FacebookTwitterGoogle+RedditEmail

Labor Unions From Another Angle

In his classic 1971 treatise, A Theory of Justice, American philosopher John Rawls attempts to answer a question that has preoccupied political philosophers, clergymen, social scientists and legal scholars ever since Plato first hung out his shingle.  The question:  What is justice?

To answer it, Rawls assigns us the hypothetical task of establishing a collection of rules and principles guaranteed to be as fair and equitable as humanly possible.  Admittedly, that’s a tall order.  To assist in this endeavor, Rawls employs what he calls a “veil of ignorance,” an ingenious device that prevents us from knowing who we are, what we stand for, or what will personally benefit us.

In establishing these rules and principles, none of us know in advance if we were born a man or woman, black or white, gay or straight, able-bodied or handicapped, smart or average, etc.  It’s Rawls’ belief that the resulting schematic—unencumbered by self-identity or self-interest—would represent what could properly be called “principles of fairness.”  A theory of justice.  It’s a deceptively simple, yet brilliant methodology.

He explains the hypothetical “veil” thusly:

“No one knows his place in society, his class position or social status, nor does anyone know his fortune in the distribution of natural assets and abilities, his intelligence, strength, and the like. I shall even assume that the parties do not know their conceptions of the good or their special psychological propensities. The principles of justice are chosen behind a veil of ignorance.”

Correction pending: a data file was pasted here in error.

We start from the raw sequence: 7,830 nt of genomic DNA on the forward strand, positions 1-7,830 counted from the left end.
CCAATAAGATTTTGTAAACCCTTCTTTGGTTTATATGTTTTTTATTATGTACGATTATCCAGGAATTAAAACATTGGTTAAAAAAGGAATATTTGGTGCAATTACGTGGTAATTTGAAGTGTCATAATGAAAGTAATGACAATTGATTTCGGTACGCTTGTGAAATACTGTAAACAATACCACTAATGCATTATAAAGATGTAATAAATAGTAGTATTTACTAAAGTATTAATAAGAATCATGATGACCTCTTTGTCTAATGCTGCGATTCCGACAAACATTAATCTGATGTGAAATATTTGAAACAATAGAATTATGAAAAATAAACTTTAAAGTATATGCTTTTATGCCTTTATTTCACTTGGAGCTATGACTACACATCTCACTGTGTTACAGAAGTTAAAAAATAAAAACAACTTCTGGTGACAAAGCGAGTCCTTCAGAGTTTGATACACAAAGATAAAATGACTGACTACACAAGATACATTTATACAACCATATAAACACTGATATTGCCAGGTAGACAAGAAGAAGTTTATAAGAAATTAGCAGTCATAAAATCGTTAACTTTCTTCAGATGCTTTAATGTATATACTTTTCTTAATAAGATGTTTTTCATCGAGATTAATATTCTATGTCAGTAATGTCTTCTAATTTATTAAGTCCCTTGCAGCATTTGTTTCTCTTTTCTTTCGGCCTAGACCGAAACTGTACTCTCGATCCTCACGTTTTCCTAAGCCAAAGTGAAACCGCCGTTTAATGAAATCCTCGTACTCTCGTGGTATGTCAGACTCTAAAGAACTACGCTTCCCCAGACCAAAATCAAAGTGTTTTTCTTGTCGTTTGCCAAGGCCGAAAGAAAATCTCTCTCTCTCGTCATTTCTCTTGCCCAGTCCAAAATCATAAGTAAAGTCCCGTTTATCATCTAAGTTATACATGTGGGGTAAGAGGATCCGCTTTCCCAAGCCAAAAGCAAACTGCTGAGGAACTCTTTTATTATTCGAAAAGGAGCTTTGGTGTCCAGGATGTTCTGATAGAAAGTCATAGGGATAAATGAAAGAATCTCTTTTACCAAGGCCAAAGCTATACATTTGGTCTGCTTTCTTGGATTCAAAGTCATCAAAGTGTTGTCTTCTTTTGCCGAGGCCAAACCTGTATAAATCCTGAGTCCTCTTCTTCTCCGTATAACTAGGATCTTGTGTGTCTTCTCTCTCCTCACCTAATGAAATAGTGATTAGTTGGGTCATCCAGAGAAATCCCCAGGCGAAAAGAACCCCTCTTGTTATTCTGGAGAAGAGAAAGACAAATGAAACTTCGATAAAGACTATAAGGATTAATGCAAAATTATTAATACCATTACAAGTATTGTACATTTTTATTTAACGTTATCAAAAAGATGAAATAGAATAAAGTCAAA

For example, if none of us knew in advance whether we’d be able-bodied or confined to wheelchairs, we would insist that every building and intersection be handicapped-accessible.  And if we didn’t know whether we’d be born a man or woman, we clearly wouldn’t invent a world where women earned roughly 78-cents for every dollar a man earned, or where women couldn’t vote or voluntarily terminate a pregnancy.

Similarly, no one is going to invent a system of rules and principles that permits slavery or racial discrimination if they themselves could be born as African Americans, just as no one is going to willingly restrict the rights of gays if there was a chance they themselves could grow up to be homosexuals.

Which brings us to organized labor.  Arguably, Rawls’ veil of ignorance would also yield the establishment of labor unions.  Why?  Because unions are intrinsically fair.  If we didn’t know in advance what job we would have—corporate CEO or NASA rocket scientist….or teacher, airline pilot, nurse, retail clerk, electrician or dishwasher—we would inevitably seek protection for the nominal “working class.”

After all, what potential working person would reject the right to join a workers collective dedicated to procuring good wages and benefits along with the assurance of working with dignity?  Even the Koch brothers—if they were nimble-minded enough to imagine what their lives would be like as Mexican dishwashers—would recognize the virtues of such an arrangement.

Thus, a philosophical examination of labor unions shows them to be not only ethically superior but socially and economically essential.  Unions provide the kind of protection American citizens would have invented on their own, had they started from scratch—instead of being forced to invent it on the fly and in self-defense, within the oppressive confines of the Industrial Revolution.

A theological examination yields the same thing.  Given what we know of human nature and the rapaciousness of the profit motive, unions provide the kind of balanced, resistance-based economic justice that God had in mind when He said, “Let there be balanced, resistance-based economic justice.”  And on the seventh day He rested (as stipulated by the union contract).